Two in five (41%) employees have pulled at least one ‘sickie’ in the last year, according to research conducted by employment law support firm Citation.
The research surveyed 2,000 people, and estimated that roughly 5.3 million employees in the UK had chosen to take two or three sick days in the past year while not actually ill. 2.4 million were thought to have taken four or five days off, and 512,000 had taken more than eight days.
Stress was the number one cause of, responsible for 41% of such absences. A quarter (25%) were down to the employee not wanting to work that day, 18% were the result of a hangover, and 11% were due to the worker not wanting to face their manager. One in 20 (5%) 'sickies' were the result of workplace bullying.
Employees aged over 65 were six times more likely than average to pull a sickie because they were being bullied, with 33% saying they had done so.
Citation’s HR business partner, Jenny Ware said employers need to understand why employees feel the need to lie about their health, rather than focusing on the short-term business impact. “Employees pulling sickies can be detrimental to businesses of any size,” she said. “They’re costly, impede productivity, and can have a negative impact on culture and morale.
“Perhaps more worrying are the reasons behind why employees feel they need to pull sickies. Management, bullying, stress and negative attitudes are damaging signs, and are critical areas all businesses need to address.”
A further study from Badenoch & Clark found that 67% of workers do not feel comfortable telling their colleagues about taking a sick day for mental health reasons.
The survey of 1,027 workers revealed that 29% thought their employer would frown upon poor mental health as a valid reason to be off work, and 18% had already left a job because of a lack of understanding towards mental health at that workplace.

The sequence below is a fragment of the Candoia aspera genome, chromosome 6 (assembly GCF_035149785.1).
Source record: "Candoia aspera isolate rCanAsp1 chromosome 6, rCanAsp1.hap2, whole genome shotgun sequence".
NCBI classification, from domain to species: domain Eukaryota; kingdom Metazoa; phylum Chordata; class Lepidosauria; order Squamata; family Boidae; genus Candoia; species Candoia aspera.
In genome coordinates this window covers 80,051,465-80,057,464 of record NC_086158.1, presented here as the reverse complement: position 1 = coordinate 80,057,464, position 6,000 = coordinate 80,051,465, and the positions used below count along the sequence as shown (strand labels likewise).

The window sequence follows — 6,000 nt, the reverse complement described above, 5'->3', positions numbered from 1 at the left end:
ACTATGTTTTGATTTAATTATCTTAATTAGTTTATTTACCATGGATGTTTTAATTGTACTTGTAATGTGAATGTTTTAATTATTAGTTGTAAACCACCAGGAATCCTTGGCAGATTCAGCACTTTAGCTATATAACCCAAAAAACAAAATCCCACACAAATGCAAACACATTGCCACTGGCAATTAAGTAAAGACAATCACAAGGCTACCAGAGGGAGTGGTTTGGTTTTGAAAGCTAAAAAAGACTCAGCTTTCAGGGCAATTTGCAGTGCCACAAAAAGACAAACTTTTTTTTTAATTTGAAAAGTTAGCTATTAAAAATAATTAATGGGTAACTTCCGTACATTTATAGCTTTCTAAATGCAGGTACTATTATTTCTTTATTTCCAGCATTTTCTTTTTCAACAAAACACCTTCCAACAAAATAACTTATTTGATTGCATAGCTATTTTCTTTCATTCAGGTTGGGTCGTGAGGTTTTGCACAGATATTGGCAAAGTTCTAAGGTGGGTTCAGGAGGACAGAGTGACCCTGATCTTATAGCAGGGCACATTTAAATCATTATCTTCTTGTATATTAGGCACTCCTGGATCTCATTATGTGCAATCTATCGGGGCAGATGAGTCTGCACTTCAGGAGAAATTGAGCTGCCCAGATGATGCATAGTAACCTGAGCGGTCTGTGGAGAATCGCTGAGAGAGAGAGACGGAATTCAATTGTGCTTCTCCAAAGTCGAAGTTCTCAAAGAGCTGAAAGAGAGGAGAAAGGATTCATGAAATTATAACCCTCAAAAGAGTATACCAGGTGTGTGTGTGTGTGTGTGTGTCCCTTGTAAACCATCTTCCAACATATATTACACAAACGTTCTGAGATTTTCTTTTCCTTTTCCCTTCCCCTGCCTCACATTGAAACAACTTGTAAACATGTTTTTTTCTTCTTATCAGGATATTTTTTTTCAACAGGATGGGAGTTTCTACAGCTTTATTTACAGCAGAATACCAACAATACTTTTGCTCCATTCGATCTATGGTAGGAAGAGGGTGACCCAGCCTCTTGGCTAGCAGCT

Guy Emmerson, senior vice president of Badenoch & Clark, said employees need to know that mental health issues are a valid reason to take a day off sick. “Despite there being no legal difference between taking a day off work for mental health reasons compared to physical illness, this clearly doesn't translate into practice,” he said. “The majority of employees still don't feel able to call in sick to focus on their mental health without worrying that it will negatively affect their career.
“If companies want to engage their employees and drive business growth they will need to instil positive attitudes and policies towards mental health in the workplace. One key element of this is clearly communicating that [maintaining good] mental health is a valid reason to take a sick day. Ensuring employees feel supported and know that you care about them as an individual will pay dividends in terms of employee productivity and retention.”